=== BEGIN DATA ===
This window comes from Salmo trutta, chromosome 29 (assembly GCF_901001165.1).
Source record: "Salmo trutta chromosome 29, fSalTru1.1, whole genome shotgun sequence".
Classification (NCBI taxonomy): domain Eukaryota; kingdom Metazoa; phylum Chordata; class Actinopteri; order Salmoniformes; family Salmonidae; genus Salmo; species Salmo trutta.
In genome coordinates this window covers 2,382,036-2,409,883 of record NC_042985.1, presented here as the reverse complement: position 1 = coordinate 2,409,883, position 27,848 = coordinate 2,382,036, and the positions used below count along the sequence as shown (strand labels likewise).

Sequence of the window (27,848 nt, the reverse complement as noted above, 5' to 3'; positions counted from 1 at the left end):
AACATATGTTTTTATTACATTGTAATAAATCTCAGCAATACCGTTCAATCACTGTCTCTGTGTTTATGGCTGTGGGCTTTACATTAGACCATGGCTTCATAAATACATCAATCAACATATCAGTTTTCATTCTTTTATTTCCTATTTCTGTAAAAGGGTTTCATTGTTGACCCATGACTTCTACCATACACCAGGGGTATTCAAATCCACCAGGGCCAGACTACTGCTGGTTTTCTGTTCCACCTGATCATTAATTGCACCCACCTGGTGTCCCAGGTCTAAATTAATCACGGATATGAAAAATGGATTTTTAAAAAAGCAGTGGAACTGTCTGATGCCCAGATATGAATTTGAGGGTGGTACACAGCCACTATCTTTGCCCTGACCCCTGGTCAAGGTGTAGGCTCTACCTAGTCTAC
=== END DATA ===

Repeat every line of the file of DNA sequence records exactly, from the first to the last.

This window comes from Salmo trutta, chromosome 29 (assembly GCF_901001165.1).
Source record: "Salmo trutta chromosome 29, fSalTru1.1, whole genome shotgun sequence".
Classification (NCBI taxonomy): domain Eukaryota; kingdom Metazoa; phylum Chordata; class Actinopteri; order Salmoniformes; family Salmonidae; genus Salmo; species Salmo trutta.
In genome coordinates this window covers 2,382,036-2,409,883 of record NC_042985.1, presented here as the reverse complement: position 1 = coordinate 2,409,883, position 27,848 = coordinate 2,382,036, and the positions used below count along the sequence as shown (strand labels likewise).

Sequence of the window (27,848 nt, the reverse complement as noted above, 5' to 3'; positions counted from 1 at the left end):
AACATATGTTTTTATTACATTGTAATAAATCTCAGCAATACCGTTCAATCACTGTCTCTGTGTTTATGGCTGTGGGCTTTACATTAGACCATGGCTTCATAAATACATCAATCAACATATCAGTTTTCATTCTTTTATTTCCTATTTCTGTAAAAGGGTTTCATTGTTGACCCATGACTTCTACCATACACCAGGGGTATTCAAATCCACCAGGGCCAGACTACTGCTGGTTTTCTGTTCCACCTGATCATTAATTGCACCCACCTGGTGTCCCAGGTCTAAATTAATCACGGATATGAAAAATGGATTTTTAAAAAAGCAGTGGAACTGTCTGATGCCCAGATATGAATTTGAGGGTGGTACACAGCCACTATCTTTGCCCTGACCCCTGGTCAAGGTGTAGGCTCTACCTAGTCTAC